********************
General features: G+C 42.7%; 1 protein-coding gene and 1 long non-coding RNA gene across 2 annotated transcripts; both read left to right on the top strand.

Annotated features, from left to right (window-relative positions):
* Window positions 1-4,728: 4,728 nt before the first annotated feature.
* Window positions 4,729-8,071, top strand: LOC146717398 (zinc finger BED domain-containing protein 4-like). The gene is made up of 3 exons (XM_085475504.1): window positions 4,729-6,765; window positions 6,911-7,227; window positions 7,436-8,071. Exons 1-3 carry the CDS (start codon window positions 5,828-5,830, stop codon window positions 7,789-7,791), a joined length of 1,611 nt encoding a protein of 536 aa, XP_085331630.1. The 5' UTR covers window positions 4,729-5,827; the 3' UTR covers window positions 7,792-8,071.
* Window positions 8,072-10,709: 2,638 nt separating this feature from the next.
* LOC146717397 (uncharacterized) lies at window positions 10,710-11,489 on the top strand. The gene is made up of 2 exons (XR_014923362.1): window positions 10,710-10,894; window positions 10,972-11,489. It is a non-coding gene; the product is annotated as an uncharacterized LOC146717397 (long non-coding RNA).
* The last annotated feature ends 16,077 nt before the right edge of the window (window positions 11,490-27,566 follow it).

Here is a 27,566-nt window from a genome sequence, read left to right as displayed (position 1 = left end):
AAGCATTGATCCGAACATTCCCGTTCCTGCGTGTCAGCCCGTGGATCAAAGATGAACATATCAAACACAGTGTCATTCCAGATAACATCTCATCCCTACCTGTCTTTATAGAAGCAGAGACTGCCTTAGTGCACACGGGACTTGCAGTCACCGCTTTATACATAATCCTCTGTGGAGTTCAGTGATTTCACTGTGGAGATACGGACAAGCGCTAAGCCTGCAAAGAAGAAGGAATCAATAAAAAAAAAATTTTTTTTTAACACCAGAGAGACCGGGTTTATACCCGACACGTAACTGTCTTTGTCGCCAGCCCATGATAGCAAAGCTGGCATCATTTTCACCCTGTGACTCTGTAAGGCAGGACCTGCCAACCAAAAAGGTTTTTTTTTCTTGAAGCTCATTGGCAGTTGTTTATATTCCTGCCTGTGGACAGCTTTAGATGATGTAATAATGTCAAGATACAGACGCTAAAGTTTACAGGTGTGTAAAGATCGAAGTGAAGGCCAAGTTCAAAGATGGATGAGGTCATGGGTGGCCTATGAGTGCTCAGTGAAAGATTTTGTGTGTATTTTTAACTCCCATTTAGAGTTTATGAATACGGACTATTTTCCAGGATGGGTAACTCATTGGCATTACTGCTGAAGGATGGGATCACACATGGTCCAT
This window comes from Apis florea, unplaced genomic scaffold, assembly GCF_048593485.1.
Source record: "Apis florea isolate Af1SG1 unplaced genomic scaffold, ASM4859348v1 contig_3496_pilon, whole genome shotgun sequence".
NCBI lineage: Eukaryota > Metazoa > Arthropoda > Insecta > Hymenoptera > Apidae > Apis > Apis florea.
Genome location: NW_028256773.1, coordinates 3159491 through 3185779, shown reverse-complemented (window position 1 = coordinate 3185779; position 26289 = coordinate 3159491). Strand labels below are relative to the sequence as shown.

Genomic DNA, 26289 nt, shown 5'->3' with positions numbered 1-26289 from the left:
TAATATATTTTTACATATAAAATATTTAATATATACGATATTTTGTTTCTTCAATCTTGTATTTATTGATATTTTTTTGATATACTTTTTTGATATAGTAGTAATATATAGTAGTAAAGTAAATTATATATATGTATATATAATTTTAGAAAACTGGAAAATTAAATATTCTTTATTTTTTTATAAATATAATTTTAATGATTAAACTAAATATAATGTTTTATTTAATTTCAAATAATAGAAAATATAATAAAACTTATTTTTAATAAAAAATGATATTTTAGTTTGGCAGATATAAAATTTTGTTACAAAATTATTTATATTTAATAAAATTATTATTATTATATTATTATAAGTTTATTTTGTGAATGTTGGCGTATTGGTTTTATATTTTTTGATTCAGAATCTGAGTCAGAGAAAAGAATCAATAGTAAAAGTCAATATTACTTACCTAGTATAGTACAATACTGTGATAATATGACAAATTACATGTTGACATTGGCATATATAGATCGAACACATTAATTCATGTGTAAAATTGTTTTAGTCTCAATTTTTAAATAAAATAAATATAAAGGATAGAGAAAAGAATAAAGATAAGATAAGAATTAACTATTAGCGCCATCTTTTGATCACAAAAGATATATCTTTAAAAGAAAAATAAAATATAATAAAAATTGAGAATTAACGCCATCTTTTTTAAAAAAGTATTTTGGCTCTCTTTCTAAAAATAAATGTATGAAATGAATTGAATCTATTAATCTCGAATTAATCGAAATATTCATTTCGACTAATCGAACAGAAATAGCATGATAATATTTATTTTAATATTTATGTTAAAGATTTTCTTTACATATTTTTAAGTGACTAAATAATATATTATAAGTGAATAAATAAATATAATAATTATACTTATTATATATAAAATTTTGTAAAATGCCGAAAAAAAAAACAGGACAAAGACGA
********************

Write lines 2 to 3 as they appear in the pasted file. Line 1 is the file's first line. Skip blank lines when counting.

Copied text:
Annotated features, from left to right (window-relative positions):
* Window positions 1-4,728: 4,728 nt before the first annotated feature.